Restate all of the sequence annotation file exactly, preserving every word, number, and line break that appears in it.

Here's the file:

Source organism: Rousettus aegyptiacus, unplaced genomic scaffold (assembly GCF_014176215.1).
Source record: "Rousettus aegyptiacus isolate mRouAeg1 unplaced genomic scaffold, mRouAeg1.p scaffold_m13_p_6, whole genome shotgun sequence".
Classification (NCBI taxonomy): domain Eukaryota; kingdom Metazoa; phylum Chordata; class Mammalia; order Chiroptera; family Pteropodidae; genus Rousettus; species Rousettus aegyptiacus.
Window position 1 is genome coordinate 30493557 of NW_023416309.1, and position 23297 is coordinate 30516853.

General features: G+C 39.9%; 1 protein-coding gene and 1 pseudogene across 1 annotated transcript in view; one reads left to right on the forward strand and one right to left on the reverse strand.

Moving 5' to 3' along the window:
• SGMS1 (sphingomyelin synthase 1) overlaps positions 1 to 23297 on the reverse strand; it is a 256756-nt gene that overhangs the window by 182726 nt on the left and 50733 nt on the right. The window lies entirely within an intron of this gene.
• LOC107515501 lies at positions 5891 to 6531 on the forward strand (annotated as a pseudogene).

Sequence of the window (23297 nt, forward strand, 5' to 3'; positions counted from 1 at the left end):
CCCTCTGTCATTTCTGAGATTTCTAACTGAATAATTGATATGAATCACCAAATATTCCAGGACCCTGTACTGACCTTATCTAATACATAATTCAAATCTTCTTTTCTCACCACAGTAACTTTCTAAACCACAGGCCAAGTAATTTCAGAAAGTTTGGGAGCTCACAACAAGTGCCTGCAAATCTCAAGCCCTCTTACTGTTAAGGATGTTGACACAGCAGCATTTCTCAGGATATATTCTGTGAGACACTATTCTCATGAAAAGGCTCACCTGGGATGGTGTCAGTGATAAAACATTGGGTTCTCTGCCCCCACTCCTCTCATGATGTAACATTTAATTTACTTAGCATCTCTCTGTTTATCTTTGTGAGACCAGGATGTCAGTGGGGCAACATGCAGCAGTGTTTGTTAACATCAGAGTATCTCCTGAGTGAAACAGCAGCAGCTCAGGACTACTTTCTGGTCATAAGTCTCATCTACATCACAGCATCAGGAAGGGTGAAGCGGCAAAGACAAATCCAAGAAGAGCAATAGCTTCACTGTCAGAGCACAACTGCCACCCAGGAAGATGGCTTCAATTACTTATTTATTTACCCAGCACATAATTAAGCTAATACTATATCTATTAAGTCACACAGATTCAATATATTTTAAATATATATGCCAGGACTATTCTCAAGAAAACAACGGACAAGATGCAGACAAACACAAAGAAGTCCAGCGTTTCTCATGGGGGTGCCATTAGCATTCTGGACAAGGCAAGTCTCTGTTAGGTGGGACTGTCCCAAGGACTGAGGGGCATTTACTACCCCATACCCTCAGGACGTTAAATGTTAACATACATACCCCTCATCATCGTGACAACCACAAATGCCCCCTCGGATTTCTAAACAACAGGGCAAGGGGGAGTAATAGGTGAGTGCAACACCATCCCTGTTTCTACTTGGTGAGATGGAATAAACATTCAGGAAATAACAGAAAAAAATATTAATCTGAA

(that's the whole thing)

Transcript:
Source organism: Rousettus aegyptiacus, unplaced genomic scaffold (assembly GCF_014176215.1).
Source record: "Rousettus aegyptiacus isolate mRouAeg1 unplaced genomic scaffold, mRouAeg1.p scaffold_m13_p_6, whole genome shotgun sequence".
Classification (NCBI taxonomy): domain Eukaryota; kingdom Metazoa; phylum Chordata; class Mammalia; order Chiroptera; family Pteropodidae; genus Rousettus; species Rousettus aegyptiacus.
Window position 1 is genome coordinate 30493557 of NW_023416309.1, and position 23297 is coordinate 30516853.

General features: G+C 39.9%; 1 protein-coding gene and 1 pseudogene across 1 annotated transcript in view; one reads left to right on the forward strand and one right to left on the reverse strand.

Moving 5' to 3' along the window:
• SGMS1 (sphingomyelin synthase 1) overlaps positions 1 to 23297 on the reverse strand; it is a 256756-nt gene that overhangs the window by 182726 nt on the left and 50733 nt on the right. The window lies entirely within an intron of this gene.
• LOC107515501 lies at positions 5891 to 6531 on the forward strand (annotated as a pseudogene).

Sequence of the window (23297 nt, forward strand, 5' to 3'; positions counted from 1 at the left end):
CCCTCTGTCATTTCTGAGATTTCTAACTGAATAATTGATATGAATCACCAAATATTCCAGGACCCTGTACTGACCTTATCTAATACATAATTCAAATCTTCTTTTCTCACCACAGTAACTTTCTAAACCACAGGCCAAGTAATTTCAGAAAGTTTGGGAGCTCACAACAAGTGCCTGCAAATCTCAAGCCCTCTTACTGTTAAGGATGTTGACACAGCAGCATTTCTCAGGATATATTCTGTGAGACACTATTCTCATGAAAAGGCTCACCTGGGATGGTGTCAGTGATAAAACATTGGGTTCTCTGCCCCCACTCCTCTCATGATGTAACATTTAATTTACTTAGCATCTCTCTGTTTATCTTTGTGAGACCAGGATGTCAGTGGGGCAACATGCAGCAGTGTTTGTTAACATCAGAGTATCTCCTGAGTGAAACAGCAGCAGCTCAGGACTACTTTCTGGTCATAAGTCTCATCTACATCACAGCATCAGGAAGGGTGAAGCGGCAAAGACAAATCCAAGAAGAGCAATAGCTTCACTGTCAGAGCACAACTGCCACCCAGGAAGATGGCTTCAATTACTTATTTATTTACCCAGCACATAATTAAGCTAATACTATATCTATTAAGTCACACAGATTCAATATATTTTAAATATATATGCCAGGACTATTCTCAAGAAAACAACGGACAAGATGCAGACAAACACAAAGAAGTCCAGCGTTTCTCATGGGGGTGCCATTAGCATTCTGGACAAGGCAAGTCTCTGTTAGGTGGGACTGTCCCAAGGACTGAGGGGCATTTACTACCCCATACCCTCAGGACGTTAAATGTTAACATACATACCCCTCATCATCGTGACAACCACAAATGCCCCCTCGGATTTCTAAACAACAGGGCAAGGGGGAGTAATAGGTGAGTGCAACACCATCCCTGTTTCTACTTGGTGAGATGGAATAAACATTCAGGAAATAACAGAAAAAAATATTAATCTGAA